Near the end of the program, VVAW national officer John Zutz spoke. He entreated the crowd to remember those servicemembers who had died. He reminded the protesters that 58,000 died over ten years in Vietnam, and that over 570 had died in one year of Iraq, and that both wars were based on lies.

He also informed the group that some of our leaders would have them believe that 570 is an insignificant number. He then told the group he was only allowed two minutes to speak, and offered to call for a minute of silence for the dead. He remarked that if they were to observe a minute of silence for each of our dead the group would be standing quietly for over nine and a half hours. (And of course that wouldn't include "coalition" troops or Iraqis.)

After this moment of silence, Zutz invited all demonstration participants, especially veterans, to participate in the installation of 575 flags to give a visual display of what this number looks like.

Three television stations showed up to film the project and interviewed both of us. There was a very positive response from passersby during the afternoon.

Meg Miner, Champaign-Urbana, Illinois - March 20, 2004

Champaign-Urbana, Illinois
Meg Miner

The Champaign-Urbana community held a rally/walk for peace on March 20. The event began at the Urbana Middle School gymnasium with a talk by a local Iraqi businessman who had recently visited his family in Iraq. Some community folks read poems and sang songs. The event concluded with a candlelight remembrance of all who have died in Iraq in the last year, followed by a walk up to the courthouse about 6 blocks away. I spoke at the courthouse with two other people, and local folk singers performed.

Chicago, Illinois
Brooke Anderson

Barry Romo spoke at an earlier faith and peace church event in downtown Chicago that was very crowded. He shared his time with a young mother who had two sons in the military, one a 19-year-old Marine in Asia and one in the 1st Armored in Iraq, age 20. Fighting back tears, she told how her oldest son had contacted her after their first ambush. How, when he came home on R&R, he stood at the door with sand and blood on his fatigues, 15 pounds lighter. She told the crowd that no mother should have to send their child back to war.

At the rally point before the big march, VVAW's Bill Davis spoke and kicked ass. A group from Champaign-Urbana traveled up to Chicago and joined with the VVAW contingent in this two-mile march of four to five thousand protestors.

Chicago, Illinois - March 20, 2004

There were all kinds of anti-war groups, including Chicago neighborhood groups, Palestinian solidarity networks, and lots of just everyday people. The craziest part is that there were so many police. It seemed like there was probably one police officer for every protester. They were mostly Chicago PD, but there were also some County officers. During parts of the march they were shoulder to shoulder along the edge almost as far as you could see, and in some parts three or four deep along the side, with multiple helicopters in the air and police everywhere filming all the participants. The police had on full riot gear: helmets, visors, shields, full body armor including boots and gloves, shields, nightsticks, all kinds of weapons. They seemed better-outfitted than the troops in Iraq.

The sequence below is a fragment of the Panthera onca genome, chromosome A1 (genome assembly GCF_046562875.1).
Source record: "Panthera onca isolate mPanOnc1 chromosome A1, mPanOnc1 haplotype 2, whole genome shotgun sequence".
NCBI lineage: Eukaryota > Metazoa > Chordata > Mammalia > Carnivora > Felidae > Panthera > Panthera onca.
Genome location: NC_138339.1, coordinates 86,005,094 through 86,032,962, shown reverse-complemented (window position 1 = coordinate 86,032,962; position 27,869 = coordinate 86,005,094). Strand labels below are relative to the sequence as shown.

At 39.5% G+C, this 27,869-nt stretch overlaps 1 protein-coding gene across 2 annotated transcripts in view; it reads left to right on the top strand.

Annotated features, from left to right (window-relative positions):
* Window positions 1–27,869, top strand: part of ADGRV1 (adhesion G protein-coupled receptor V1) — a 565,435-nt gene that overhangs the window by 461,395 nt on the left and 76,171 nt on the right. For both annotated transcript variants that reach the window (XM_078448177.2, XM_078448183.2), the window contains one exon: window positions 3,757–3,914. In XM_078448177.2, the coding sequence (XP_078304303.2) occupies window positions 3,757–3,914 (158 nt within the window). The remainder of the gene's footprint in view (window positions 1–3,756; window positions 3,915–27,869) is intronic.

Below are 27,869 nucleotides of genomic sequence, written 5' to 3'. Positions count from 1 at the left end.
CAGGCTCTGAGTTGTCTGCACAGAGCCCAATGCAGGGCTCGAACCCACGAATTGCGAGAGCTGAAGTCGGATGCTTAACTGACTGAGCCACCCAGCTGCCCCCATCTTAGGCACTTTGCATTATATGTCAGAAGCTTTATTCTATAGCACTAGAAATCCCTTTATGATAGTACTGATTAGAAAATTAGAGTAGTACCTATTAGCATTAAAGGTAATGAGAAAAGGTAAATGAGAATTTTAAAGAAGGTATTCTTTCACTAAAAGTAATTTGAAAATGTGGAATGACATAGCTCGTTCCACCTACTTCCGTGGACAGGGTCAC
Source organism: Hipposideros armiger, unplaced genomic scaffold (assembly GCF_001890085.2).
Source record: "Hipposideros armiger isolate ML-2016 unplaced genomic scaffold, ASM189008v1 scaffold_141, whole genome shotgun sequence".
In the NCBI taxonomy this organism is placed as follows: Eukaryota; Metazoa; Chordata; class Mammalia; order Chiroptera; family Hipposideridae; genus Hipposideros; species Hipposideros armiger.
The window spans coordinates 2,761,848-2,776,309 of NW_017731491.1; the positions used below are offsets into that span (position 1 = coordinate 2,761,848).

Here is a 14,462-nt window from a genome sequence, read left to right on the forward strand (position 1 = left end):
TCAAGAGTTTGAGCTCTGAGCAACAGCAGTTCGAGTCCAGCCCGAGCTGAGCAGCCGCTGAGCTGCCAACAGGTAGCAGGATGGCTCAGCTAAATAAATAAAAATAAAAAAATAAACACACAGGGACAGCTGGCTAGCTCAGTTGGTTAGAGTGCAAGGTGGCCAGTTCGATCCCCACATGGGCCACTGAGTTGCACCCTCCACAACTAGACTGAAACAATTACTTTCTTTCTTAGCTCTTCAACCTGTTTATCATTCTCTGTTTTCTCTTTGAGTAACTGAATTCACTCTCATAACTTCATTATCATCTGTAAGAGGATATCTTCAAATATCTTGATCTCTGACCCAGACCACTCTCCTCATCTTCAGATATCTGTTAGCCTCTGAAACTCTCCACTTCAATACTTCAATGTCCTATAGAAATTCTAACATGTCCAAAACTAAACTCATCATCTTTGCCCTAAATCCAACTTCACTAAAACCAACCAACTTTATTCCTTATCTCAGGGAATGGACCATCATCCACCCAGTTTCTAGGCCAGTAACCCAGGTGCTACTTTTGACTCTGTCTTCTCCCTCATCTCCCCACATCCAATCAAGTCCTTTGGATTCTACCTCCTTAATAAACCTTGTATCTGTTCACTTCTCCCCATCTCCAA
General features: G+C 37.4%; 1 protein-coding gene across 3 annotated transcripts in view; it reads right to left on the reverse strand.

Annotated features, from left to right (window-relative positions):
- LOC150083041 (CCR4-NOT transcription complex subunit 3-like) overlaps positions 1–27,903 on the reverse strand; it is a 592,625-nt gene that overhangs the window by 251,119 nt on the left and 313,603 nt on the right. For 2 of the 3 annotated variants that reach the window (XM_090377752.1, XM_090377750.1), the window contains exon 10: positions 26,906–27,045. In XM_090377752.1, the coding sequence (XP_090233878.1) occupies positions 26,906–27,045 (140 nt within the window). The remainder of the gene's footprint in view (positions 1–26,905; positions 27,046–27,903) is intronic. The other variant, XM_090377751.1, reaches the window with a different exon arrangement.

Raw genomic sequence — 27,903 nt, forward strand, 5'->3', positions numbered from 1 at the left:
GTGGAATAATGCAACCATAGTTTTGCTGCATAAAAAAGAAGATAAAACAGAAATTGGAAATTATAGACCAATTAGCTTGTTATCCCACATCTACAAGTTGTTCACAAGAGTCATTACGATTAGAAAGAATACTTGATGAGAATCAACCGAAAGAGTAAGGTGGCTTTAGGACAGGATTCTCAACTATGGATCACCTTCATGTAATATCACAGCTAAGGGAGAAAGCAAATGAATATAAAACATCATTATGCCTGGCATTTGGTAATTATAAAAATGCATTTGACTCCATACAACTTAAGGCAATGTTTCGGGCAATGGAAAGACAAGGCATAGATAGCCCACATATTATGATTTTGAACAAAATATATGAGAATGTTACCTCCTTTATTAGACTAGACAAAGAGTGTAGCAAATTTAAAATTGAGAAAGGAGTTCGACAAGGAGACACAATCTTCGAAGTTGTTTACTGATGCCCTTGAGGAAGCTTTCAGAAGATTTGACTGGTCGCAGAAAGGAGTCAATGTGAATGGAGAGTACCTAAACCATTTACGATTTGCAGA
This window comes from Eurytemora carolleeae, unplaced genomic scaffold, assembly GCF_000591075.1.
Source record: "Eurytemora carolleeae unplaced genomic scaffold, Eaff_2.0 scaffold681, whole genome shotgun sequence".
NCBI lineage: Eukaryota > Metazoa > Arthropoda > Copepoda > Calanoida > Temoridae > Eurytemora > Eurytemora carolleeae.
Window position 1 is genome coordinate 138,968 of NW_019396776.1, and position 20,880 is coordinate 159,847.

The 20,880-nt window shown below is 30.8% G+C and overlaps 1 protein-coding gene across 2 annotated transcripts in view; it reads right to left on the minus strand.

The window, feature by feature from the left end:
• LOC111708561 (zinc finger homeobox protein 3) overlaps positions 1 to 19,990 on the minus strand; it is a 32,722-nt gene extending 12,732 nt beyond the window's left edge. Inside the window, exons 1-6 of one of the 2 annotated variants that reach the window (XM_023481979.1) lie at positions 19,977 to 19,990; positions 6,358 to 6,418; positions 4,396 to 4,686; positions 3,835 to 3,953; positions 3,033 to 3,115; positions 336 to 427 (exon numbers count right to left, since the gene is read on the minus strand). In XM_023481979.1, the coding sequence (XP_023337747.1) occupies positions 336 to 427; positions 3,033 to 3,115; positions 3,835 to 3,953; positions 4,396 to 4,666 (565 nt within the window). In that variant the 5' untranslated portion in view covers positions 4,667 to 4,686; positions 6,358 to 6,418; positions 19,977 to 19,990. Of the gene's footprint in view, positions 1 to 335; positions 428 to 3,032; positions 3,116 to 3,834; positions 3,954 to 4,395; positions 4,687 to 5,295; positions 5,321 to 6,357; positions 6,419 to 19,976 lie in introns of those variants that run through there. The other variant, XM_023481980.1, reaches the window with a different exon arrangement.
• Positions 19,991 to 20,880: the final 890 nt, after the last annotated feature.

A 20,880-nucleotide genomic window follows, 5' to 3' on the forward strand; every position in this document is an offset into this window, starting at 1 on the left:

During the rally at the end of the march, it was almost impossible to hear the speakers clearly.

Afterward, a small group went back to Barry's place to hang out for a while. A Marine vet, only recently back from Iraq and with two weeks to go, came back with us.

Eureka, California
Brian Willson

In Eureka, California, Humboldt County, 280 miles north of San Francisco along the Pacific coast, over 4,000 marched one and a half miles through city streets on a warm, beautiful sunny day. Proclamations from the County Board of Supervisors and the Eureka City Council supported the march. About 50 members of northern California indigenous tribes, along with more than 60 members of VFP (from Garberville Chapter 22 and Humboldt Bay Chapter 56), led the march. It ended at a concluding rally at the Gazebo in Old Town Eureka. The rally featured two hours of speakers, theater and music, the sound system completely powered by eight stationary bicyclists generating electricity along with a solar module.

Fayetteville, North Carolina
Douglas Nelson

A half dozen or more of the 1200 participants in the Fayetteville/Fort Bragg action were VVAW members, including two of us who wore VVAW T-shirts. We have marched before and we will march again!

Ann Arbor, Michigan - March 20, 2004

Lansing, Michigan
Arny Steiber

The good folks from Lansing put together a great march to the Capitol featuring speakers, music and workshops.

I was introduced as representing both VVAW ("the first veterans' group to oppose war") and Vets For Peace. I was the only veteran on the program and led the group in cadence on the Capitol steps. I don't have the raspy voice of Dave Cline, but the crowd loved it. I added a few verses covering schools, the national debt, Gulf I vets, and Spain.

After that there were a variety of workshops. I showed Country Joe's "Vietnam Experience" video. Moved a lot of people. The combination of music and images can be very powerful. A person from the Michigan Peace Team covered Iraq. We then discussed the similarities of Iraq and Vietnam, and the effects on the troops, their families, and the country.

Farmington, New Mexico
Joseph Knight

About 25 peaceniks showed up for a two-hour rally in Farmington. There were only two VVAW members in attendance, but that was enough to hold our banner. It was a sunny spring day in the 70s, nice beat on a tom-tom, good vibes — and we only got flipped off a few times.

New York City - March 20, 2004